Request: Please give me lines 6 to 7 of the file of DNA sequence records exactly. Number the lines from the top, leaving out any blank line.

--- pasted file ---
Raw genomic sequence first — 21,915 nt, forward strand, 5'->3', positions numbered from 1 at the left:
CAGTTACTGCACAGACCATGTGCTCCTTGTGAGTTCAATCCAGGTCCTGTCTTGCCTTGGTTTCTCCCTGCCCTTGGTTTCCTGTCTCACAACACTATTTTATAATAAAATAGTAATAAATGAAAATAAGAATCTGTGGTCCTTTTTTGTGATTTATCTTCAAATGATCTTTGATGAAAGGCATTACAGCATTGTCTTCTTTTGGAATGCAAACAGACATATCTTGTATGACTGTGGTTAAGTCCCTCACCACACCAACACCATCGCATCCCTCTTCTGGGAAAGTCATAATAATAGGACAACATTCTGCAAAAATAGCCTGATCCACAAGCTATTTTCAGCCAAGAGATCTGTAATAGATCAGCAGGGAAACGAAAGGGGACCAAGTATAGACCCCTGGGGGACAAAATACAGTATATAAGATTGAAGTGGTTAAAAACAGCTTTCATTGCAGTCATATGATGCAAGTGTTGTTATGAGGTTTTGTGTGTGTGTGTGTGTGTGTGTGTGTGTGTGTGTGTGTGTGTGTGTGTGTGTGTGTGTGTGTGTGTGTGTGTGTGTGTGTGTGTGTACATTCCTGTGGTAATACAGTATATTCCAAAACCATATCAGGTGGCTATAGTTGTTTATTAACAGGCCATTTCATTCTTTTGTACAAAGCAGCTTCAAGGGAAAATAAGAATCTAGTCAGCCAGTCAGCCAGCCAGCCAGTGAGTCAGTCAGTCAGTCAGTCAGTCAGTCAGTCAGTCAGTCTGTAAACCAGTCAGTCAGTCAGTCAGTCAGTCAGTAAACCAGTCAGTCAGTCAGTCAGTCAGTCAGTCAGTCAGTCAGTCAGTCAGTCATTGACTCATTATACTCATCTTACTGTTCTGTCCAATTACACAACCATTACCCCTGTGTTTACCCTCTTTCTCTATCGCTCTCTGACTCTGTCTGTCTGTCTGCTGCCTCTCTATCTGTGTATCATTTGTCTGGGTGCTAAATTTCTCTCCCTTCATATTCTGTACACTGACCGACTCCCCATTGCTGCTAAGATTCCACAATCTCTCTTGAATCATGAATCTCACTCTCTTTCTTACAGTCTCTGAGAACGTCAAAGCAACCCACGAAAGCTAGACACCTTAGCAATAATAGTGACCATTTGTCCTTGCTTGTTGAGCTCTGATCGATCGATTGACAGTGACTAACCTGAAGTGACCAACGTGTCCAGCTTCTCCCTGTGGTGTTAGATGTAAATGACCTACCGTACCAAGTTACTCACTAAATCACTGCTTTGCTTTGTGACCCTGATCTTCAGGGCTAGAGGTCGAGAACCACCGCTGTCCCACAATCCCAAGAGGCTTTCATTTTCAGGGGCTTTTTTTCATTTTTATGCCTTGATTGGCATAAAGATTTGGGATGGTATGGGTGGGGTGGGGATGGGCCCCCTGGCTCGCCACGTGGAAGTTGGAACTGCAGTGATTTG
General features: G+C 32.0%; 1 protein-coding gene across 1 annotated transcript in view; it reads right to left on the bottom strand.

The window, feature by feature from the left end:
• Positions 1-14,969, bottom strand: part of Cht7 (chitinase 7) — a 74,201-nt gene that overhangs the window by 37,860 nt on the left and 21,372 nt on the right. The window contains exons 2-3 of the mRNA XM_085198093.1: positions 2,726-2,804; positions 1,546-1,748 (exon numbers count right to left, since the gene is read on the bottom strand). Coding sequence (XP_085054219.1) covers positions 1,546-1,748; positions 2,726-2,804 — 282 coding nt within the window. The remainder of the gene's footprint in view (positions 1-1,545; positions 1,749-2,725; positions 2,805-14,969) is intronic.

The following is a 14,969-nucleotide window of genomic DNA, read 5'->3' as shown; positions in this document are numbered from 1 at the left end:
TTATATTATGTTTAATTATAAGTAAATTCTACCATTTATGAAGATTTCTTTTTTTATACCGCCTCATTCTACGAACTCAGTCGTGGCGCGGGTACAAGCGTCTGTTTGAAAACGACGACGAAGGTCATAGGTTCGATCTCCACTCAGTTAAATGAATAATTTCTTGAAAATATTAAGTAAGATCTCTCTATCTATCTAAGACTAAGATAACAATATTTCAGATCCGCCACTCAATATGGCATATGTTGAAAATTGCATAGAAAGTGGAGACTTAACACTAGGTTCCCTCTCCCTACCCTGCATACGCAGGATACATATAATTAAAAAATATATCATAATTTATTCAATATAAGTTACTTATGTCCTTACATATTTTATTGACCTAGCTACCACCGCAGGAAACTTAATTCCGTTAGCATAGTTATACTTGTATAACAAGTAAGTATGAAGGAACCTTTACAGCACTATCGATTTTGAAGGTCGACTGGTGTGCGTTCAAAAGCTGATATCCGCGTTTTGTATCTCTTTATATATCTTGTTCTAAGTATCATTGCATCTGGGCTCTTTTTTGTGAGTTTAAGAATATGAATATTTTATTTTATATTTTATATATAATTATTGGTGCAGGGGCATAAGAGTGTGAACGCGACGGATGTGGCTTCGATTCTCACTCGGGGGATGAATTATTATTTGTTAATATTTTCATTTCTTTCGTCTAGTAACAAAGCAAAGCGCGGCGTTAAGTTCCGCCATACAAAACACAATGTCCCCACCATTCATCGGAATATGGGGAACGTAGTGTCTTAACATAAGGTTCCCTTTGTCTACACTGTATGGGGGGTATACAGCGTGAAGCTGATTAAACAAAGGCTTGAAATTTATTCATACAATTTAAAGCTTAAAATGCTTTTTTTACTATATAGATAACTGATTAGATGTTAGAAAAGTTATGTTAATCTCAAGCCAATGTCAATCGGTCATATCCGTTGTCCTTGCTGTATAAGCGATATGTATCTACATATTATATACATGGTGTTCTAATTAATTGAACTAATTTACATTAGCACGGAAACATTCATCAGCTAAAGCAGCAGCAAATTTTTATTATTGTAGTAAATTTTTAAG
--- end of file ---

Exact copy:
The following is a 14,969-nucleotide window of genomic DNA, read 5'->3' as shown; positions in this document are numbered from 1 at the left end:
TTATATTATGTTTAATTATAAGTAAATTCTACCATTTATGAAGATTTCTTTTTTTATACCGCCTCATTCTACGAACTCAGTCGTGGCGCGGGTACAAGCGTCTGTTTGAAAACGACGACGAAGGTCATAGGTTCGATCTCCACTCAGTTAAATGAATAATTTCTTGAAAATATTAAGTAAGATCTCTCTATCTATCTAAGACTAAGATAACAATATTTCAGATCCGCCACTCAATATGGCATATGTTGAAAATTGCATAGAAAGTGGAGACTTAACACTAGGTTCCCTCTCCCTACCCTGCATACGCAGGATACATATAATTAAAAAATATATCATAATTTATTCAATATAAGTTACTTATGTCCTTACATATTTTATTGACCTAGCTACCACCGCAGGAAACTTAATTCCGTTAGCATAGTTATACTTGTATAACAAGTAAGTATGAAGGAACCTTTACAGCACTATCGATTTTGAAGGTCGACTGGTGTGCGTTCAAAAGCTGATATCCGCGTTTTGTATCTCTTTATATATCTTGTTCTAAGTATCATTGCATCTGGGCTCTTTTTTGTGAGTTTAAGAATATGAATATTTTATTTTATATTTTATATATAATTATTGGTGCAGGGGCATAAGAGTGTGAACGCGACGGATGTGGCTTCGATTCTCACTCGGGGGATGAATTATTATTTGTTAATATTTTCATTTCTTTCGTCTAGTAACAAAGCAAAGCGCGGCGTTAAGTTCCGCCATACAAAACACAATGTCCCCACCATTCATCGGAATATGGGGAACGTAGTGTCTTAACATAAGGTTCCCTTTGTCTACACTGTATGGGGGGTATACAGCGTGAAGCTGATTAAACAAAGGCTTGAAATTTATTCATACAATTTAAAGCTTAAAATGCTTTTTTTACTATATAGATAACTGATTAGATGTTAGAAAAGTTATGTTAATCTCAAGCCAATGTCAATCGGTCATATCCGTTGTCCTTGCTGTATAAGCGATATGTATCTACATATTATATACATGGTGTTCTAATTAATTGAACTAATTTACATTAGCACGGAAACATTCATCAGCTAAAGCAGCAGCAAATTTTTATTATTGTAGTAAATTTTTAAG